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Exploring the Unseen In Trade and Trade Policy

Here’s a letter to a new patron of Café Hayek:

Mr. D__:

Thanks for your e-mail in response to my criticism of calls to protect American aluminum producers from foreign competition.

You ask: “If we don’t protect our aluminum manufacturers against subsidized imports, what’s the good of low prices now if we wind up with no aluminum manufacturers in the future?”

Your question is fair, and I’ll answer it with some questions of my own.

First, if maintaining a domestic aluminum industry is worth sacrificing the opportunity to buy foreign-made aluminum at low prices, what difference does it make if the low prices of aluminum imports result from subsidies or from the genuinely superior efficiency of foreign aluminum producers? Aren’t subsidies largely a red herring?

Second, because U.S. government protection of American aluminum producers necessarily draws resources away from other American industries, how can you be sure that the resulting shrinkage – or even disappearance – of these other American industries is a price worth paying to artificially buoy American aluminum producers? Asked differently, what’s the good of protecting our aluminum manufacturers if doing so shrinks or even eliminates other American industries?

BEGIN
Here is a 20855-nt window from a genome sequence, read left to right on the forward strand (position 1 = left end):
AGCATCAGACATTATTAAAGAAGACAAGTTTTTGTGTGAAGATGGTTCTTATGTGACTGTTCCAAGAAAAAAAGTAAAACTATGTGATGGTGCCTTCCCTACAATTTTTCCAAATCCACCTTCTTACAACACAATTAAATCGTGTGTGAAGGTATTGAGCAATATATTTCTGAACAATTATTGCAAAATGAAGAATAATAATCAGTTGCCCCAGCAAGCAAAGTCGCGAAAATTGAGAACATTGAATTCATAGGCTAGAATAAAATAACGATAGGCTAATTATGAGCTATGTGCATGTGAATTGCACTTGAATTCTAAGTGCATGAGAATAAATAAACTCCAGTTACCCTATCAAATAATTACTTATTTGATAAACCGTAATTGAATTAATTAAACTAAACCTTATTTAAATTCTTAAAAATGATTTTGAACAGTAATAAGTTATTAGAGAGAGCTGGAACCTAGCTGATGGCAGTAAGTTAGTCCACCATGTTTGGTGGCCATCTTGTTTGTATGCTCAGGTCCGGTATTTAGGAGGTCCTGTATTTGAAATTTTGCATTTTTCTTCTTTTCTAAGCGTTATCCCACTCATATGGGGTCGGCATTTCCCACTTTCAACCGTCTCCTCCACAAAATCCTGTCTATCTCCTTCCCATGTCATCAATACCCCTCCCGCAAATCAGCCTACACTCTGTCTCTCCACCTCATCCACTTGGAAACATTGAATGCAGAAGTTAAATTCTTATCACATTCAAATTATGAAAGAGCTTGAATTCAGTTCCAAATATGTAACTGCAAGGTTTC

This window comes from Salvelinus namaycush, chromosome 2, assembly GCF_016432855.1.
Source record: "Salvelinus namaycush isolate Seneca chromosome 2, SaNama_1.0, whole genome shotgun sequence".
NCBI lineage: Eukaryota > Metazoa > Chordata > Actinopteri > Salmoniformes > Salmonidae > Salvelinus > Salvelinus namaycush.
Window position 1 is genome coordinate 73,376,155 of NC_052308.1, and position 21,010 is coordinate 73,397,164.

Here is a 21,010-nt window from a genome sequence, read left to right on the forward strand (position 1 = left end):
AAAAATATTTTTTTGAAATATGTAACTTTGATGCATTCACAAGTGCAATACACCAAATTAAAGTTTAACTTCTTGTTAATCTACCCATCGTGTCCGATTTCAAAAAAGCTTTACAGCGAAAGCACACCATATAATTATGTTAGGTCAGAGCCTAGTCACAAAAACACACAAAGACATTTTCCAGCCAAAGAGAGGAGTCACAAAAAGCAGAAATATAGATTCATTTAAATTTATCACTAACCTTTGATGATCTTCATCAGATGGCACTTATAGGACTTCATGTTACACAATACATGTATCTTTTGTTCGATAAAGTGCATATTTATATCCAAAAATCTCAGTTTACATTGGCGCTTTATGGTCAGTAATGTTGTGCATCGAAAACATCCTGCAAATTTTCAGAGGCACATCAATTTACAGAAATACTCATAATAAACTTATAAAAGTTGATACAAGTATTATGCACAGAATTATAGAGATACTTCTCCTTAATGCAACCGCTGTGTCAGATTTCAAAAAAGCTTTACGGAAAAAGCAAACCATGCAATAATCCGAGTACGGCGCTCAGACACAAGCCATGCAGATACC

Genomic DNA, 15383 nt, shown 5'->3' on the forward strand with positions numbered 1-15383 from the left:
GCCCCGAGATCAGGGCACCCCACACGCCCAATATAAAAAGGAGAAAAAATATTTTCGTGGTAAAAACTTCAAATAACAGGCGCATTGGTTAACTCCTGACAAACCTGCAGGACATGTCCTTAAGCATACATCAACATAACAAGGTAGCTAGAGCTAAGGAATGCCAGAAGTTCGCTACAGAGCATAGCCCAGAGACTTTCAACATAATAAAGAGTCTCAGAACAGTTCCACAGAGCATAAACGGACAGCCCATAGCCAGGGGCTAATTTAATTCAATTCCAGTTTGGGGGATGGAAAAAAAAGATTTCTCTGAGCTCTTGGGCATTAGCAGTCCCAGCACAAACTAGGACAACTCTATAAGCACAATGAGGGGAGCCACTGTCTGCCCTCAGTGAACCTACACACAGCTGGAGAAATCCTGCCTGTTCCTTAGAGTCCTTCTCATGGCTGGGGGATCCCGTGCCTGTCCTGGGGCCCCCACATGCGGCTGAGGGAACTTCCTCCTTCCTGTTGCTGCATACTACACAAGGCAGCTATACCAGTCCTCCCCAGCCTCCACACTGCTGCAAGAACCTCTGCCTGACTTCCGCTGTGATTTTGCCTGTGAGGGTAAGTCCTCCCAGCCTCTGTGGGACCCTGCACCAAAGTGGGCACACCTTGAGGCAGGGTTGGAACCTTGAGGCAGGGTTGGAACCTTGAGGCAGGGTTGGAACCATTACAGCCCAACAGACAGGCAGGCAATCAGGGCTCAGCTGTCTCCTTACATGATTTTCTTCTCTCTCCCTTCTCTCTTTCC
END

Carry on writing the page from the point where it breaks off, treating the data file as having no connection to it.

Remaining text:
Third, because foreign-government subsidies of aluminum producers necessarily draw resources away from other foreign industries and, thus, benefit American producers that compete with the shrunken or even eliminated foreign industries, how can you be sure that the negative consequences of foreign aluminum subsidies on American aluminum producers aren’t outweighed by the positive consequences on those American industries that expand – or are even created – because of foreign aluminum subsidies?

Donald J. Boudreaux
Professor of Economics
Martha and Nelson Getchell Chair for the Study of Free Market Capitalism at the Mercatus Center
George Mason University
Fairfax, VA 22030

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